Saturday, September 21, 2013

Branford Marsalis and the Colorado Symphony

Branford opened the Colorado Symphony's season with conductor Andrew Litton tonight. I was not as excited as I should have been for the concert, not because I do not like Branford (we worked together on several projects), but because I'm not a huge fan of the Glazunov Concerto, which we hear him play three years ago in Vail with the NY Phil (reviewed here). Branford once again played perfectly; his Classical sound and vibrato are really sounding exceptional. Perhaps I am getting used to the piece but I enjoyed it a lot more tonight.

Context is also different, as tonight his second piece was a mini-concerto from John Williams based on the music from Catch Me If You Can.  This is one of my favorite Williams scores of recent years, and one I thought deserved a lot more recognition than it got. The piece really features three instruments, not just sax, it also features vibraphone heavily, as well as jazz bass (which was completely lost in the acoustics of the hall tonight). The vibes part is at least as challenging and as featured as the sax, so I found it odd that they did not feature the names of the other two in the program. It was a great piece. I'm a little sorry that Branford did not do an encore, but it was a bit of a long program.

The evening had opened with Borodin's Overture to Prince Igor, a piece which was saved by Glazunov and Rimsky-Korsakov. (Borodin was a scientist by trade and wrote music solely for pleasure.) After intermission, the orchestra played the Symphony #10 of Shostakovich. I've always felt his best symphonies are the multiples of five (kind of like the good Star Trek films are the even-numbered one). I hadn't heard this one in a while. It has moments of bombast, but since Stalin had died when he started writing this one, it also has a lot of depth in the first movement that otherwise may have been edited out to keep the Communist party happy. I do still enjoy this work quite a bit. But it did make for a long evening. The orchestra played extremely well, especially the percussion section, and Litton really is an outstanding conductor. He gets the best from the orchestra, just like his predecessor, Jeffrey Kahane.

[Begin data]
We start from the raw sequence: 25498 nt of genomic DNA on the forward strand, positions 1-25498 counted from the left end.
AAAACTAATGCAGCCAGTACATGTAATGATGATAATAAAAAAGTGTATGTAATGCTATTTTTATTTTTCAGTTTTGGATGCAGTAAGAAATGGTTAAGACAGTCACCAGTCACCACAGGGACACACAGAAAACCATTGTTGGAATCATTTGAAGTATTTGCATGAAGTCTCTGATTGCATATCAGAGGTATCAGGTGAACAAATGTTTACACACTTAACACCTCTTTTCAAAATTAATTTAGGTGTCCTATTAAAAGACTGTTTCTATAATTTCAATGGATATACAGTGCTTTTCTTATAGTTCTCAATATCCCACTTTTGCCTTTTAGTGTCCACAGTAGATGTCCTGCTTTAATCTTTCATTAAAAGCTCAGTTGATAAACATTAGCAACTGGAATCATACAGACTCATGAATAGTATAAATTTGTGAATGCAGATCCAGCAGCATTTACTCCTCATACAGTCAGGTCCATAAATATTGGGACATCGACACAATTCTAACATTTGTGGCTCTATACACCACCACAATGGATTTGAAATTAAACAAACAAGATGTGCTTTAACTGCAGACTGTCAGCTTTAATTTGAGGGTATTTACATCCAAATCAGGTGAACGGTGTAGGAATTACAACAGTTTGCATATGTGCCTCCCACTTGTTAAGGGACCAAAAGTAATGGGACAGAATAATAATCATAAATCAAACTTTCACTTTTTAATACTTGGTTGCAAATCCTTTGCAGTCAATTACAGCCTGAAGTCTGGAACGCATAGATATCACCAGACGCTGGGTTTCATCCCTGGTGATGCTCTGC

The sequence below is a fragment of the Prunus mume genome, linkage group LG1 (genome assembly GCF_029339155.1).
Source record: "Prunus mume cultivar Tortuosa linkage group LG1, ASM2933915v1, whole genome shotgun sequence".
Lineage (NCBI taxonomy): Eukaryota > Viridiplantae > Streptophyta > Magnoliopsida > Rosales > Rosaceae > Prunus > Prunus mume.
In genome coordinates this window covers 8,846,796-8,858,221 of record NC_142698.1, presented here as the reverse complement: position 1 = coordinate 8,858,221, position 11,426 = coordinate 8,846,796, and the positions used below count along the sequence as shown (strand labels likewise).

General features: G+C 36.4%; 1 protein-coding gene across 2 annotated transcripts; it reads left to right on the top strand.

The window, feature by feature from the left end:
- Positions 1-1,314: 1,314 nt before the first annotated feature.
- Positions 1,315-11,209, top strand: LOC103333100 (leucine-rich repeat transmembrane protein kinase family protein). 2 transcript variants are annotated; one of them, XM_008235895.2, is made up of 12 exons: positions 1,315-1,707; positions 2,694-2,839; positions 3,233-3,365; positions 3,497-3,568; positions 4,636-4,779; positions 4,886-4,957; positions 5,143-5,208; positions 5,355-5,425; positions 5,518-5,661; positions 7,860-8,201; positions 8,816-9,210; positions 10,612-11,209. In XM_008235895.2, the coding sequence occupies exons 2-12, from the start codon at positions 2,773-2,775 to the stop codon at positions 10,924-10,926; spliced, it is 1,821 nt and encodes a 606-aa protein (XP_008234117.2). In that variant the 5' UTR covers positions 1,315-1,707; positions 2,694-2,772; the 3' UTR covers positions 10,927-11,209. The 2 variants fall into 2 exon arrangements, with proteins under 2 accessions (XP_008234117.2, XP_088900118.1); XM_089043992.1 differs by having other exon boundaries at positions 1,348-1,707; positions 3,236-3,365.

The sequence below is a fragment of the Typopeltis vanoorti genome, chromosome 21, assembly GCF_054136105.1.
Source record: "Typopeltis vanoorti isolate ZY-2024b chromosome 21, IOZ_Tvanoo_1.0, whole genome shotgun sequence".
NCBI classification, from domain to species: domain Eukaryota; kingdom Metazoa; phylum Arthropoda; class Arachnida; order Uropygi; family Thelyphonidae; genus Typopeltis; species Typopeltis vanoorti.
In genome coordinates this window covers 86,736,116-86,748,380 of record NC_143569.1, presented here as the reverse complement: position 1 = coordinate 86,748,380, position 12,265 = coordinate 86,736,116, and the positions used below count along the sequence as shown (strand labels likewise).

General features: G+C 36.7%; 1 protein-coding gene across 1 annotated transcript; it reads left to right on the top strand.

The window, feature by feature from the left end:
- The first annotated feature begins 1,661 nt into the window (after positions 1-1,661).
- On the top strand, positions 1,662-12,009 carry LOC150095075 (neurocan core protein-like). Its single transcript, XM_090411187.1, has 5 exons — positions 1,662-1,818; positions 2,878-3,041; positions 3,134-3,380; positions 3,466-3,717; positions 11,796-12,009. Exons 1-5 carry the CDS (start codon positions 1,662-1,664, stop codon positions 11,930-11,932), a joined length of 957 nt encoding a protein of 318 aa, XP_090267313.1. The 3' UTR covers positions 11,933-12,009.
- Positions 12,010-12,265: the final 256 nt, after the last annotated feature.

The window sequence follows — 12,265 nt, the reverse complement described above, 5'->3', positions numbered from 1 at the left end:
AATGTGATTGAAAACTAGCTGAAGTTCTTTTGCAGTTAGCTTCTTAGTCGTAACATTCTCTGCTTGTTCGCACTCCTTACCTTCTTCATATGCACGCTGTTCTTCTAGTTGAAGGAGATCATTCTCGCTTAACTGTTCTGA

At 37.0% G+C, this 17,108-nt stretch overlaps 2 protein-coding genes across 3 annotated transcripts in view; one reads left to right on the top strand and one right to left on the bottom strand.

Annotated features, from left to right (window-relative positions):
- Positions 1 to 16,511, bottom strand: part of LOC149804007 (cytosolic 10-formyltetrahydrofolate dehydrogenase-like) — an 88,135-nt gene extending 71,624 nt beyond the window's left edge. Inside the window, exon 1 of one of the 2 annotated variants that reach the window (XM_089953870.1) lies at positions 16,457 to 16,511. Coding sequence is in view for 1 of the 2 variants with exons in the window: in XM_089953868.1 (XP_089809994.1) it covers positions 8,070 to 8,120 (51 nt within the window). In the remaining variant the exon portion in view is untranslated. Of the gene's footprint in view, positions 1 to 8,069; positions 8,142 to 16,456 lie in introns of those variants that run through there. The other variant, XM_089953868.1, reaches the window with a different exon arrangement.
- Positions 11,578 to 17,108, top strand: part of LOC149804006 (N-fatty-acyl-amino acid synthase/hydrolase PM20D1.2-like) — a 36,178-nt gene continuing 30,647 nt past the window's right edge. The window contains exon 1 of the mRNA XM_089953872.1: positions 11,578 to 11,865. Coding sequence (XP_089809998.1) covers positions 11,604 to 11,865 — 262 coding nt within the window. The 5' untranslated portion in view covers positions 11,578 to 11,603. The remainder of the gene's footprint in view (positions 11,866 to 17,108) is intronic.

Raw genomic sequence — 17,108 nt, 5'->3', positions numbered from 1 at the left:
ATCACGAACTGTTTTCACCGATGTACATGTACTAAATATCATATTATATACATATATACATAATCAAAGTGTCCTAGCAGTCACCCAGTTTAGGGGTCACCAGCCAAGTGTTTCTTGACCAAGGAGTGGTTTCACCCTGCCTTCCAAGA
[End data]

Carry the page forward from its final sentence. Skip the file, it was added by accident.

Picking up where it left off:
I do look forward to our next concert in a few weeks.

Tuesday, September 10, 2013


Last night Stephen Colbert did a nice interview of Billie Jean King to promote her biography on American Masters. Stephen is about the same age as me and referred to many of the same memories I had, including being so young that there was no choice but to root for Bobbie Riggs (I mean, at that age, boys have no use for girls at all, what with the cooties and everything) and not being allowed to watch their match because it was past our bedtime. 

A lot of those memories were rekindled in a very good TV movie about the film in 2001, When Billie Beat Bobbi.

Tonight PBS aired the 90-minute episode, which was quite good, which can also be viewed online here.  Billie is a fascinating character not only because of what she did for sports, for tennis and for women's rights, but what she did for gay rights as well (even though she was forced out of the closet). She had nothing but challenges throughout her life, and she showed a lot of courage by choosing to come out publicly when she did. The story is very well covered in this film, although some of the recreations are a little hokey, especially as they are intercut with real footage as though they were part of a real sequence. 

Sunday, September 08, 2013

Side By Side: Film vs. Digital

SIDE BY SIDE is a documentary produced by Keanu Reeves about the differences between shooting on film and shooting digital formats. After touring the festival circuit, the 53 minute film aired on PBS and can be watched online:

Keanu is also the interviewer and narrator. Don't let that put you off, this is a very good and interesting film. It's also well-balanced. There are plenty of old school folks who argue that film will always be better for various reasons, as well as a lot of other people who like digital a lot. The cast of interviewees is the a-list of directors and cinematographers in the current cinema, so there is a huge wealth of information here.

If you are at all interested in the differences and how filmmakers perceive them, this is worth the time invested.